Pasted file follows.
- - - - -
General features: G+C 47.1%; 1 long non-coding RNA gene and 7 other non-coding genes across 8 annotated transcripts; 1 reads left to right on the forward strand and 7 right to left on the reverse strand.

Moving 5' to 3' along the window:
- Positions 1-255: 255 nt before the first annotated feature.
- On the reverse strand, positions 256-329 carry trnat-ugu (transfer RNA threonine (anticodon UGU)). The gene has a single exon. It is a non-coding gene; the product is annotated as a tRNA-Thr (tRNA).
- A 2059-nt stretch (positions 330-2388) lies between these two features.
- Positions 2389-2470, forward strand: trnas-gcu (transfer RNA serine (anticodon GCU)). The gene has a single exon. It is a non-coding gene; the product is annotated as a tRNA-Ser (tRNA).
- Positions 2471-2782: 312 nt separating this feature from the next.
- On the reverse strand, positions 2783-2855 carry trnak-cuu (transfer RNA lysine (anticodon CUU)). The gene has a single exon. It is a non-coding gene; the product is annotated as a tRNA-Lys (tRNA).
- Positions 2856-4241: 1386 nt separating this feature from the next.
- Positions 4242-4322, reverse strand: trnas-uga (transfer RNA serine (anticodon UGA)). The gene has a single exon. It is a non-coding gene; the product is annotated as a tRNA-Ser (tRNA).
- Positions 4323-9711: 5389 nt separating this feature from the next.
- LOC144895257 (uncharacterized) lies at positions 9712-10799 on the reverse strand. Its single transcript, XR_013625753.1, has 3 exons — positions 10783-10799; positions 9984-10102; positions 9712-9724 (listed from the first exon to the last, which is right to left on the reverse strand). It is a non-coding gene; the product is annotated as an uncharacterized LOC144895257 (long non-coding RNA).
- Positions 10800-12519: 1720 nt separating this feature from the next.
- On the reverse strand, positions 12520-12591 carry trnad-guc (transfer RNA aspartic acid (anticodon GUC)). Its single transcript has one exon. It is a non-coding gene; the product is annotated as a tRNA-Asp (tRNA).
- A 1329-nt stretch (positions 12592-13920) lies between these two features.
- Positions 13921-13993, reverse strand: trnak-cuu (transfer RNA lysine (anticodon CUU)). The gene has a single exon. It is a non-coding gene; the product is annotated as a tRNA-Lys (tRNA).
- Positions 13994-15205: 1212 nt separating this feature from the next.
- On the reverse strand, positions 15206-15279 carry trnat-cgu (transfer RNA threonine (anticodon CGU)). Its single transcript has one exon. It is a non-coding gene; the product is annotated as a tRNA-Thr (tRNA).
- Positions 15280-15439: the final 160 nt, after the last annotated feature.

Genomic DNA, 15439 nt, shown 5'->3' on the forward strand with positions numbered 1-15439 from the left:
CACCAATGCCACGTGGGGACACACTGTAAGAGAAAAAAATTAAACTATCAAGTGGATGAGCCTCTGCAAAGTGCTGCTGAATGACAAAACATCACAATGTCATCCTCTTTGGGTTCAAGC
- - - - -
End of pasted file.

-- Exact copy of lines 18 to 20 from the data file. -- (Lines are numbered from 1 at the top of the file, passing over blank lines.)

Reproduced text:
- On the reverse strand, positions 15206-15279 carry trnat-cgu (transfer RNA threonine (anticodon CGU)). Its single transcript has one exon. It is a non-coding gene; the product is annotated as a tRNA-Thr (tRNA).
- Positions 15280-15439: the final 160 nt, after the last annotated feature.

Genomic DNA, 15439 nt, shown 5'->3' on the forward strand with positions numbered 1-15439 from the left: